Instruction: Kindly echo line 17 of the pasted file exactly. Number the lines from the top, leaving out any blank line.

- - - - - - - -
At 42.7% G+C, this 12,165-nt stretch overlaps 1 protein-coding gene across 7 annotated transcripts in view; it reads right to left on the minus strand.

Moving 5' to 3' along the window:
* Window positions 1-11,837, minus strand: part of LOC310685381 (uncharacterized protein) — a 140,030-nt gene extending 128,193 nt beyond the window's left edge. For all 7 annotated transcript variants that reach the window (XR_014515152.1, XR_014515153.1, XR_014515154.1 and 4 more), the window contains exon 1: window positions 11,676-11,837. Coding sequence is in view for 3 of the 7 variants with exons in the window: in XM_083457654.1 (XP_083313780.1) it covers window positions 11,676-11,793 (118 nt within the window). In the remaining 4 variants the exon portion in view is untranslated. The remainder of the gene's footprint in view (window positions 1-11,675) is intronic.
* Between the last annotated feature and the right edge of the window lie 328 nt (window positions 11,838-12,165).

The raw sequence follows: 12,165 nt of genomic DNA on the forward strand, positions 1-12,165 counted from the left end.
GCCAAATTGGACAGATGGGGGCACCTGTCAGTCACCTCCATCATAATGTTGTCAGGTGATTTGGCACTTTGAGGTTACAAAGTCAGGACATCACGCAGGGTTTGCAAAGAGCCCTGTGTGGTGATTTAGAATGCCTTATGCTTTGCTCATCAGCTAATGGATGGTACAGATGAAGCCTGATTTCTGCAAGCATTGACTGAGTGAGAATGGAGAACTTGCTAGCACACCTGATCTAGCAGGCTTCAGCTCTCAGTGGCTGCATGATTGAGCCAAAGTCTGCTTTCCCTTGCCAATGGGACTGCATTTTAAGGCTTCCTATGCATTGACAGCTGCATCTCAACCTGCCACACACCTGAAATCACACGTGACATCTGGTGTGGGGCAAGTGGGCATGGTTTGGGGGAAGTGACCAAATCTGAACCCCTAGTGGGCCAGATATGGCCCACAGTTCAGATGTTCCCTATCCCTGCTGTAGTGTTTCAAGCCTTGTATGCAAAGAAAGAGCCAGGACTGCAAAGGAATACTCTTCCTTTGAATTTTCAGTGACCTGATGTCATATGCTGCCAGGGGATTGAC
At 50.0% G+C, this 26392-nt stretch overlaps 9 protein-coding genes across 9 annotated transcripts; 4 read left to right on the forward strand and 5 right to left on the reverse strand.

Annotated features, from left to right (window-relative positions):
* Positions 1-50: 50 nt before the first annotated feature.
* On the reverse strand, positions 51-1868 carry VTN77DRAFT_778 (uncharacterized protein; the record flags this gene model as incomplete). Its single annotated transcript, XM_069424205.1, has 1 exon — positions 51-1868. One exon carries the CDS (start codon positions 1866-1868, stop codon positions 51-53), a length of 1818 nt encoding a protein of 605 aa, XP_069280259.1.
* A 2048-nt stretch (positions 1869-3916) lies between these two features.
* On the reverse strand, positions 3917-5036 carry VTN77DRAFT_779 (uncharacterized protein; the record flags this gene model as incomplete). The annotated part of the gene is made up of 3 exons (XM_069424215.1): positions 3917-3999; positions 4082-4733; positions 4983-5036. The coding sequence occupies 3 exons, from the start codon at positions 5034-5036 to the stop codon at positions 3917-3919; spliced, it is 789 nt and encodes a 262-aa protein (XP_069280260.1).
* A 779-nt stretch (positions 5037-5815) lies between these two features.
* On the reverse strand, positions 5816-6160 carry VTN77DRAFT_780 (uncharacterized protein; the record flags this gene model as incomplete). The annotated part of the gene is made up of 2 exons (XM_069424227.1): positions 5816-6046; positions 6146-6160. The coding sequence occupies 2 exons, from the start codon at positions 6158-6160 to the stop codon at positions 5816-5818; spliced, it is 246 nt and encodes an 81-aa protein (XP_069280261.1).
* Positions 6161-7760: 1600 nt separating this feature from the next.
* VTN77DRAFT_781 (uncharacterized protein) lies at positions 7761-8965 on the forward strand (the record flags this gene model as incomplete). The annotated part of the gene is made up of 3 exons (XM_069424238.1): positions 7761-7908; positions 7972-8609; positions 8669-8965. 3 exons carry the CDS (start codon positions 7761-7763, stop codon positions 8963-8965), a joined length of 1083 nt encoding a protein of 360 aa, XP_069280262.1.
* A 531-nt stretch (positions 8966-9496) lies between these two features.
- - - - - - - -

* A 531-nt stretch (positions 8966-9496) lies between these two features.